How wikipedia defines truth

The Technology Review discusses Wikipedia:

This means that the content of these articles really matters. Wikipedia's standards of inclusion--what's in and what's not--affect the work of journalists, who routinely read Wikipedia articles and then repeat the wikiclaims as "background" without bothering to cite them. These standards affect students, whose research on many topics starts (and often ends) with Wikipedia. And since I used Wikipedia to research large parts of this article, these standards are affecting you, dear reader, at this very moment. . . .

Unlike the laws of mathematics or science, wikitruth isn't based on principles such as consistency or observa bility. It's not even based on common sense or firsthand experience. Wikipedia has evolved a radically different set of epistemological standards--standards that aren't especially surprising given that the site is rooted in a Web-based community, but that should concern those of us who are interested in traditional notions of truth and accuracy. On Wikipedia, objective truth isn't all that important, actually. What makes a fact or statement fit for inclusion is that it appeared in some other publication--ideally, one that is in English and is available free online. "The threshold for inclusion in Wikipedia is verifiability, not truth," states Wikipedia's official policy on the subject. . . .

Just so long as someone someplace makes a claim about something it counts as being valid.



Anonymous Anonymous said...

Wikipedia is a very valuable resource if used correctly. It should be considered a link dump of sorts, as often there are dozens of links to sources in the footnotes. Essentially it is a souped-up Google search with quite accurate results and a very large "preview" (aka the article itself).

10/22/2008 9:17 AM  
Blogger Proof said...

"The threshold for inclusion in Wikipedia is verifiability, not truth,"

So, if you repeat a lie often enough...

Where have we heard that before?

10/22/2008 10:42 AM  
Anonymous Jonathan said...

I have had a couple of experiences with Wikipedia that confirm my impression that it is perilous to rely on Wikipedia for anything. In one case, a Wikipedia editor contacted me to ask that I edit a year-old comment that some anonymous commenter had left in response to a post on my blog. Apparently, the comment asserted an inaccurate birth year for the leftist historian Howard Zinn, and because the comment showed up in Google searches it was being cited repeatedly by Wikipedia writers. The editor who emailed me explained that she was unable to correct the faulty date in the Wiki article about Zinn other than by convincing me to edit the comment on my blog. That's nuts.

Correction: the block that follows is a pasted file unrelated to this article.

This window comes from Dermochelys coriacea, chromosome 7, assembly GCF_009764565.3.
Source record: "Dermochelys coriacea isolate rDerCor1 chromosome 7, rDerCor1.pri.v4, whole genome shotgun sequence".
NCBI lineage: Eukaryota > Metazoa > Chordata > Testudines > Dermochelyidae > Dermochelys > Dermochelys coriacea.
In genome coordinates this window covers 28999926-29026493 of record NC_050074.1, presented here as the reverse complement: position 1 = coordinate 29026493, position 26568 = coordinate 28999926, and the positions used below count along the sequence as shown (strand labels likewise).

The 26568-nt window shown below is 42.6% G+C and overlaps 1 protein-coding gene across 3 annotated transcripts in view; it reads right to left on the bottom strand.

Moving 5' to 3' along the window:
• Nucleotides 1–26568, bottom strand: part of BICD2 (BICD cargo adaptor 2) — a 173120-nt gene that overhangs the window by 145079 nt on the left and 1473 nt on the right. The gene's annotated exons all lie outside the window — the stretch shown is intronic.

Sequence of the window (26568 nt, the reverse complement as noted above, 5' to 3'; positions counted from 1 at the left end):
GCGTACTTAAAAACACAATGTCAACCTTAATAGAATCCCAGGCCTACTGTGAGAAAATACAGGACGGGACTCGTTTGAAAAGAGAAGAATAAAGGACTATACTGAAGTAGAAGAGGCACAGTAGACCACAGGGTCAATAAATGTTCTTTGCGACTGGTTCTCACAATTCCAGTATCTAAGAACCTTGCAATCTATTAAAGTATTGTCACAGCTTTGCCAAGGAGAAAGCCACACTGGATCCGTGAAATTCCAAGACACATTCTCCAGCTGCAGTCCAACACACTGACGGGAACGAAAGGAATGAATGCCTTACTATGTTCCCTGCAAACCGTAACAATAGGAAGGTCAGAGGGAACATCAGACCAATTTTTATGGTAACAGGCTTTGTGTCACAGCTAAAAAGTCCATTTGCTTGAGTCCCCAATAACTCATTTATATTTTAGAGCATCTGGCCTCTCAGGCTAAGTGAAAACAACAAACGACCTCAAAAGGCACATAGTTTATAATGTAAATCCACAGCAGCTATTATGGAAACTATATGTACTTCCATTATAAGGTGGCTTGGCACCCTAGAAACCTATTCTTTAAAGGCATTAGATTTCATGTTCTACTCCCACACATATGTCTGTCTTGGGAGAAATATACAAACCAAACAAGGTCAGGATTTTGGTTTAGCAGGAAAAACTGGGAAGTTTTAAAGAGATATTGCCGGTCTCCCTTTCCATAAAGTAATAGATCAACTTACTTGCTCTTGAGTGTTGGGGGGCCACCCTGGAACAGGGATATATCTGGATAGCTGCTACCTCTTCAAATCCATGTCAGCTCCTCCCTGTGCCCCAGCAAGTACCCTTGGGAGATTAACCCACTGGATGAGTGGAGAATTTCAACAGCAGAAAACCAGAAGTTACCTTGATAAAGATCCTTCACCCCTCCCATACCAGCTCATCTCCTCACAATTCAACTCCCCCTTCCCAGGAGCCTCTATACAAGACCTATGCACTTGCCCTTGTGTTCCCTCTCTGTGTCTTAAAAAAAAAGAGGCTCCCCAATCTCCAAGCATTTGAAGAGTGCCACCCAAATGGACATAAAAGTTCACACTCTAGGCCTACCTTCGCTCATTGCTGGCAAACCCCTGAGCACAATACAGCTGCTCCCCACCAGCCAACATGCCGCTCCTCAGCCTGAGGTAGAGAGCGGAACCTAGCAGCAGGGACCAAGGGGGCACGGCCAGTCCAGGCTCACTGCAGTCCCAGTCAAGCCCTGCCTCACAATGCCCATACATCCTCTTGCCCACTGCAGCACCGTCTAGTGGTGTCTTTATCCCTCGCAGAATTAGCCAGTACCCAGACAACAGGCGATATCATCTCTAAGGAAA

In the other case, a Wikipedia article about a late family friend contained grossly inaccurate biographical details. The article linked an online obituary as a primary source. When I read the obit it was immediately obvious that the Wikipedia writer had made grossly inaccurate assumptions based on the small amount of info in the obit (e.g., the late friend was educated in Chicago and the Wiki article says inaccurately that he grew up in Chicago).

Wikipedia is useful, but only as a starting point in a search for information.

10/22/2008 2:33 PM  
Anonymous Anonymous said...

The Wikipedia Talk on Alan Berg shows that the entry on Berg about the police chief denying (refusing or turning down) Berg's pistol permit application after a death threat was edited to remove the discusssion of the issue because (a) the editor misunderstood the meaning of "denying" and (b) the cited source (Stephen Singular, "Talked To Death") had also written a book espousing a conspiracy theory about the Jon Benet murder. (The editor requested proof that the police chief denied seeing the application. Judging from the language in the Talk Sections of the articles, the English language version of Wikipedia is often edited by Europeans for whom English is a second language. Ich habe kleine Deutsch but I would never presume to edit the German language edition of Wikipedia.

That said, Wikipedia is a good starting point, especially if your interest is what people think about a subject, but it is not a final authority.

10/26/2008 12:25 PM  

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